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The Hawaiian Islands have a rich and valuable indigenous culture that survives today as seen in the hula, surfing, chanting, and lei making. Hawaiians created exquisite shell jewelry using Kahelelani shells. These jewels from the sea are still collected and strung in the same manner the ancients employed. 

niihau-kahelelani.jpg The Kahelelani shell is the most sought after of the rare Niihau and Kauaian shells. It is the smallest and therefore the most difficult to collect and string. The Kahelelani is also the most colorful shell used in Niihau and Kauaian shell leis. 

kauai-kahelelani.jpgThe Kahelelani shells pictured here are handpicked from the beaches of Kauai. The average size of Kahelelani shells will range from3-5 mm in diameter and shaped like the rounded head of a pin.

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These shells are known as Sunrise shells because they’re easiest to spot in the early morning. They are unique to Hawaii. It is one of the islands’ rarest shells. Value and cost can run into hundreds of dollars each. Most are the size of a dime or smaller, but the largest measure 1 3/4 inches wide.

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Momi, which means “pearl,” are shells of oval shape and often shiney in appearance...like a pearl. They are members of the molluscan family columbellidae, known as dove shells.       

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Momi vary in color from pure white to dark brown and almost black. The darker shade of each color group seems to be found less frequently than the lighter shades and that means the darker color is typically more sought after and of greater value.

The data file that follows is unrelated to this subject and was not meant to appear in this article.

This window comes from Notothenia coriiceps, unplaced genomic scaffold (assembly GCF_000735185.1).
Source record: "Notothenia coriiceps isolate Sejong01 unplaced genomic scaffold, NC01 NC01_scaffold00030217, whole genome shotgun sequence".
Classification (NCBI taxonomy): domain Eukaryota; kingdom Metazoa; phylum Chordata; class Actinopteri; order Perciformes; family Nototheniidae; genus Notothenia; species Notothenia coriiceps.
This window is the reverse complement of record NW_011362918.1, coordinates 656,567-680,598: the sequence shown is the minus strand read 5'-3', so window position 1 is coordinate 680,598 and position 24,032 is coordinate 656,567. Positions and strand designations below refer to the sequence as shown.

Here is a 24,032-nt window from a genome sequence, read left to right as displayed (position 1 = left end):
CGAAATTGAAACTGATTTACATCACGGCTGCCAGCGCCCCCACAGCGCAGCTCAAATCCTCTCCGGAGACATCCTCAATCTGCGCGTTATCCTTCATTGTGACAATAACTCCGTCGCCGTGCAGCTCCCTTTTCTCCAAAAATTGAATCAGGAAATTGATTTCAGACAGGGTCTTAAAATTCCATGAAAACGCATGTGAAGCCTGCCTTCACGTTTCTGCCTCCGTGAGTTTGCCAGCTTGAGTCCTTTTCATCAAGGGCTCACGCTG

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Puka shells or top Cone shells are commonly used in Hawaiian shell jewelry as clasps. They are also used in the creation of leis (necklaces). The Puka shells vary in color. The word Puka in Hawaiian language means hole and refers to the naturally occurring hole in the middle of the shell.

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Hawaiian shell leis are frequently finished with cowry shells (family Cypraeidae) or puka shells to the ends of the leis. These shells create a strong, natural, and traditional style clasp.

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 How to select a Hawaiian shell lei:

When it comes to Kahelelani shell leis, there are five main aspects that determine the overall worth of a piece.

1. Color: The shells in a perfect lei have been diligently sorted for color. If the desired style is monochromatic, then the shells should be matched as close as possible. For instance, if a necklace is to be pure burgundy, then no common brownish shells should be present to detract from the overall appeal of the burgundy.  In a mixed color style piece, the color combinations should complement each other to maximise the beauty of each color.

2. Luster: Natural shell luster is a crucial feature when shopping for a shell lei. Shells that shine with a brilliant luster, similar to pearls, are the most sought after and attractive.

3. Flaws: Each individual shell should be near flawless. This means it should be free of chips and cracks. Often the Kahelelani shell has holes created from an octopus feeding on the tiny creature that lived inside the shell. Shells should also be free of debris and grains of sand.

4. Size: The most exquisite pieces are made with a uniform size or unique taper which helps create symmetry within the lei. Leis made from the smaller Kahelelani shell are extremely difficult to make, thus making them more valuable / collectable. 

5. Craftsmanship: The quality of craftsmanship should be visibly apparent. The shells should be pierced in exactly the same place on each shell to ensure a smooth transition between the shells. The thread itself should not be visible between the Kahelelani shells. Also, when placed correctly, the shells will form a tight fitting pattern that will prevent the shells from turning and upsetting the overall style of the piece. Such techniuque also adds durability to the overall creation.

We hope this information was helpful to you and mahalo for visiting ShellsHawaii.com!

Please contact me should you require any further information.
Janjira